[erlang-questions] Practical Erlang Programming

Benjamin Tolputt bjt@REDACTED
Fri Feb 22 00:41:17 CET 2008

On 22-Feb-2008, Brian Cully wrote:
> 	Unfortunately, what I would really like is something akin to an OTP  
> Illustrated. OTP is by far the hardest thing I have to wrap my head  
> around. Proper use of supervisor tree, best practices on function  
> placement, common idioms, etc.,.

This is something I agree is an issue for people (such as Biran & 
myself) getting into Erlang. I understand the appeal of a book 
describing the basics of a language. For the author, it has a much 
broader market (i.e. all those who don't know the language), and for the 
beginner it doesn't make assumptions on their knowledge of the language.

The problem with these books is that they only take you so far. Most 
decent developers I have worked with can pick up a language in a 
style/genre they are familiar with within a few days (i.e. a C++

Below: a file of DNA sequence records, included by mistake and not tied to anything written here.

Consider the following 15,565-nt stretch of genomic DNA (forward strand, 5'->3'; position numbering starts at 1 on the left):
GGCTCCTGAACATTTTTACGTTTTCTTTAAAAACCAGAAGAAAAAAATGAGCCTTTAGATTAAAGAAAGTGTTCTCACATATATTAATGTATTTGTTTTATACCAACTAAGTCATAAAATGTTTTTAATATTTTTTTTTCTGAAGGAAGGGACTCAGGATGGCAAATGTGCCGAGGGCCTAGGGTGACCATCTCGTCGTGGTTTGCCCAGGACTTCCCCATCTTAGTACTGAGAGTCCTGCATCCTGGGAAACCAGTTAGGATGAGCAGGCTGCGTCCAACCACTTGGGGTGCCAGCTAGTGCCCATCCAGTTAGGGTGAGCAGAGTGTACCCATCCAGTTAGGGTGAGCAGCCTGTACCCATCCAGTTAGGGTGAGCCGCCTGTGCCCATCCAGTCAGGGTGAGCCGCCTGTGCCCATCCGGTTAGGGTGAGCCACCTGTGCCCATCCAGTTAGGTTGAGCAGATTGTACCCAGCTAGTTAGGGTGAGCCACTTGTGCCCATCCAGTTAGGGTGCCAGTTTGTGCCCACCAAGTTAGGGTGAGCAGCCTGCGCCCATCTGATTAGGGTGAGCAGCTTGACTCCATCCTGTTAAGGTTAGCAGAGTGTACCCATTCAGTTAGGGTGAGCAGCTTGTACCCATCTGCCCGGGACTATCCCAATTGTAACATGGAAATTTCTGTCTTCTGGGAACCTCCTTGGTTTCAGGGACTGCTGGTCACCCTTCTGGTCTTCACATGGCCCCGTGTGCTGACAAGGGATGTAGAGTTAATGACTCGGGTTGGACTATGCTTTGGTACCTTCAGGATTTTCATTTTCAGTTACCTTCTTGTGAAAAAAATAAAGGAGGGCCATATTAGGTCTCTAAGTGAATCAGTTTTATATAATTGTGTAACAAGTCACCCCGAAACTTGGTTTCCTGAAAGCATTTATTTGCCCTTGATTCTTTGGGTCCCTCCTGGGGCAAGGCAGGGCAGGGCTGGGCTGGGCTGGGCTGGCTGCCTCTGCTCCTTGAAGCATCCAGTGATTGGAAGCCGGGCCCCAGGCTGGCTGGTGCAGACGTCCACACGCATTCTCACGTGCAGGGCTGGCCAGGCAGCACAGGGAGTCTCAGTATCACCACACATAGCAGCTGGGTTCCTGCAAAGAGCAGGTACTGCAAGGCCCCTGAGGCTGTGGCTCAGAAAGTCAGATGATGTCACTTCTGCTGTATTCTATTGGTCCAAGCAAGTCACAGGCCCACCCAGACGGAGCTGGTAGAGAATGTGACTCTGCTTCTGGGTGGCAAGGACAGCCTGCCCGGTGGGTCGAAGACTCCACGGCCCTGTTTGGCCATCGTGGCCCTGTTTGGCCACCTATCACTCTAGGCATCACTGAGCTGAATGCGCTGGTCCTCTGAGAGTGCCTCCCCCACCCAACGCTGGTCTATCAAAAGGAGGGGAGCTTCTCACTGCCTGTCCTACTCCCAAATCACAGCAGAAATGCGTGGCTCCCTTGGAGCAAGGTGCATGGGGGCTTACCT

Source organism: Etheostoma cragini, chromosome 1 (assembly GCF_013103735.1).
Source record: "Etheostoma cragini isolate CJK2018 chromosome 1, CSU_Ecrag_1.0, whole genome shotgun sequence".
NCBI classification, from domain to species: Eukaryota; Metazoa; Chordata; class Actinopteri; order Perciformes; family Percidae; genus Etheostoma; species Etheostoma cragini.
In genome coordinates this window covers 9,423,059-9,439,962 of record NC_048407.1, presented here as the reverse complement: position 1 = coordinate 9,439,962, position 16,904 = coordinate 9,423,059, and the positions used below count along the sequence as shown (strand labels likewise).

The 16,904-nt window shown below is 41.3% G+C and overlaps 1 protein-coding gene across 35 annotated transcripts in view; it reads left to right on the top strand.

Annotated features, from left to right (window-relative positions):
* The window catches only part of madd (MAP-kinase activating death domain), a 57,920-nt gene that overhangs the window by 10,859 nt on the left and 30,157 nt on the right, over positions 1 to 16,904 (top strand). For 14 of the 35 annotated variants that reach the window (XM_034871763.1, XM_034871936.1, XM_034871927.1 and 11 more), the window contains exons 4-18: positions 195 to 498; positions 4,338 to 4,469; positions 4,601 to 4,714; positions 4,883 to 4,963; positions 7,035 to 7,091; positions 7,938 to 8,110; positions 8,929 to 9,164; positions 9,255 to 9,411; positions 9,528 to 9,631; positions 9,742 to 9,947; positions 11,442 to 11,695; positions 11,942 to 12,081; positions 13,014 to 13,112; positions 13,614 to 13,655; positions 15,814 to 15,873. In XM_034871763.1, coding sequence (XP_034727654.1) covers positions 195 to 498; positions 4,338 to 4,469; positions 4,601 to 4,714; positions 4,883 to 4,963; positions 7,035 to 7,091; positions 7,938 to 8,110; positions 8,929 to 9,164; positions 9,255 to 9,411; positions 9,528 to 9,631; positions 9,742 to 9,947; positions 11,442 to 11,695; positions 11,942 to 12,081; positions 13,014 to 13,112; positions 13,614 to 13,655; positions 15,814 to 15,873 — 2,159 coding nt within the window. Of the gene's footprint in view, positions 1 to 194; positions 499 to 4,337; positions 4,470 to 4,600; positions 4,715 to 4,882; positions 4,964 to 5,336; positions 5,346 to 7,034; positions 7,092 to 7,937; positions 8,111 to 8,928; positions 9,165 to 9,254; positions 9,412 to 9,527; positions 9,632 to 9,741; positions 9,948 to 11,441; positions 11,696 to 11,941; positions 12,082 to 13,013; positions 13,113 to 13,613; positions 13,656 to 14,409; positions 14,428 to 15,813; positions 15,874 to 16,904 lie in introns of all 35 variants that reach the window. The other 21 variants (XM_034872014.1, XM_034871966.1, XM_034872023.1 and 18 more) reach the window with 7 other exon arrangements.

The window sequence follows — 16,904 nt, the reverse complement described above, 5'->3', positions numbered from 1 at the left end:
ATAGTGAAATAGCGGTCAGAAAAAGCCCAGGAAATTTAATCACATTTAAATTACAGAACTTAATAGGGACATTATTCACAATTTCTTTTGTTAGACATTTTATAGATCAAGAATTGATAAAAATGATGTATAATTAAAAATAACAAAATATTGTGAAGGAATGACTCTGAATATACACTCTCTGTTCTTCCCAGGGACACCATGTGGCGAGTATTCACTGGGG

programmer can pick up the syntax/semantics of Java pretty damn quick, a 
Lisp programmer tends to pick up Erlang syntax/semantics in around the 
same time). The issue isn't the language, but the best use of the 
language library building blocks (or even knowing of their existence).

Let's take Java as an example. Sure, there are a literal tonne of books 
on the syntax/semantics of Java. However, there is around the same 
amount of books describing various libraries/frameworks one can use with 
Java. Erlang currently already has a good book on the syntax/semantics - 
Joe's Programming Erlang. I don't need another one of those on my shelf. 
What I need is a book that shows me how to get the most out of the 
Erlang library building blocks - namely OTP.


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